“Brazilian Blowout” Products Dangerous and Deceptive: Attorney General

The company which creates the popular hair-straightening treatment has some changes to make

A popular hair-straightening treatment will be getting a makeover after a settlement was reached with a company that sells hair products that emit formaldehyde gas.

Brazilian Blowout -- a product that promises to smooth curls and relax frizz -- will have to warn stylists and consumers that its products emit the gas, which has been linked to lung cancer, the Attorney General’s office announced Monday.

"Caution" stickers must now be affixed to the two products in question – the Brazilian Blowout acai smoothing solution and the professional smoothing solution.

But the bottles aren’t the only products that will change.

The company will have to alter its website to better illustrate the danger, correct any false advertising and distribute a Proposition 65 cancer warning with all of its shipments, according to the release.

Brazilian Blowout will also have to pay $300,000 in Proposition 65 penalties, and another $300,000 to reimburse the Attorney General’s office fees, Attorney General Kamala Harris said in a statement.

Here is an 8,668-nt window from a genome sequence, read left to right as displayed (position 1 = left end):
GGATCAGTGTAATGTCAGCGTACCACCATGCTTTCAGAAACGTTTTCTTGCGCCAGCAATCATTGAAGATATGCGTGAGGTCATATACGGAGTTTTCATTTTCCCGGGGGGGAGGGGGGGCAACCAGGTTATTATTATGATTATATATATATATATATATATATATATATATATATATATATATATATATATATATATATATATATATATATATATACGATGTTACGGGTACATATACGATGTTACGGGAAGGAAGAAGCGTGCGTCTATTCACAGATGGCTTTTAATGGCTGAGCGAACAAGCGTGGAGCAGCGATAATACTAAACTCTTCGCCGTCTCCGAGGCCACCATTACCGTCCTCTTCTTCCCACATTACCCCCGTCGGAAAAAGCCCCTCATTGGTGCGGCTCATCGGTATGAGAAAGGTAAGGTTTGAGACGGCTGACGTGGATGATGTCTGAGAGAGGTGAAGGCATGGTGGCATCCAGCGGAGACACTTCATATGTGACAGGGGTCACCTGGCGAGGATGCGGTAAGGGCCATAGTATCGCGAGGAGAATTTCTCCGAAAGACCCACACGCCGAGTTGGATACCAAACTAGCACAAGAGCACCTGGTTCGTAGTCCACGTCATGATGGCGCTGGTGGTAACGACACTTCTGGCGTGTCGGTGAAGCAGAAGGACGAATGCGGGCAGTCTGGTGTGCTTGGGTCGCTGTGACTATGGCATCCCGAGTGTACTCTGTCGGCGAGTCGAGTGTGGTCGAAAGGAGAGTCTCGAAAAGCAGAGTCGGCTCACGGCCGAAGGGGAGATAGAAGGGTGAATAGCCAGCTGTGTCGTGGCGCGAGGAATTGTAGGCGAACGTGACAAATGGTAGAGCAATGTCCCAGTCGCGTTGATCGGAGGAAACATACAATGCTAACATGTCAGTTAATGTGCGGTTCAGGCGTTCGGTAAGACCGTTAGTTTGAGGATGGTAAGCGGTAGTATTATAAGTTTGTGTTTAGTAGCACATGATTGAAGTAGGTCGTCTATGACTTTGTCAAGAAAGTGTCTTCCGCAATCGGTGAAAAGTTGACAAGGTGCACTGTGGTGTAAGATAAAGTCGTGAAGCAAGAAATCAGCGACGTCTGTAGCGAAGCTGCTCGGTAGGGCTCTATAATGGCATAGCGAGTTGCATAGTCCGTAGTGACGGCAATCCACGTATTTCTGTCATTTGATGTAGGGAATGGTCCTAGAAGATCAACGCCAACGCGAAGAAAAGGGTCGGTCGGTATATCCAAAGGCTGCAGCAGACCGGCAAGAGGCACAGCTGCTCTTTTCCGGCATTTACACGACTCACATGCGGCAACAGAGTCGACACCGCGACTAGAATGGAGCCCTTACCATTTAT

The hair-straightening products will continue to be sold in California and advertising changes agreed to in the settlement have already been in place, the company said in a statement.

"We believe the settlement reached with Attorney General Harris represents a fair and equitable resolution," Brazilian Blowout noted.

The settlement stems from a lawsuit filed in November 2010 after Harris' office claimed that Brazilian Blowout violated five state laws. Most of those laws dealt with the company's product labeling, which Harris said was deceptive.

An FDA investigation from that same year found that even though some bottles were labeled formaldehyde free, tests revealed they contained on average 8 percent formaldehyde.

A hazard alert was issued by the Occupational Safety and Health Administration (OSHA) in 2011 warning salon owners, stylists and clients of potential hazards.

Even if the products do not explicitly contain formaldehyde, they can include the ingredients methylene glycol or formalin, which produce traces of formaldehyde gas when heated – a key step in the process.

The roughly hour-long treatment, which costs about $250 for 12 weeks of results, is put on the hair, steamed, washed out and blow dried.

During one of the steps, a flat iron set at 450 degrees was used at least four times on each section of hair, according to OSHA’s report.

In the short term, the gas created by the heating can cause burning sensations in the eyes, nose and throat, headaches and rashes.

Formaldehyde has been listed as a known human carcinogen by the National Toxicology Program in 2011. Studies of professionals who use the gas in their work -- such as embalmers and funeral industry workers -- found that many of the workers died of myeloid leukemia.

Many beauty schools have stopped training stylists to use Brazilian Blowout, since the effects haven't been studied yet, according one employee at the Paul Mitchell Beauty and Cosmetology School in San Diego.

Some salons began requiring their stylists and clients wear masks while the treatment is performed, others opted to use vegan alternatives that do not contain carcinogens.

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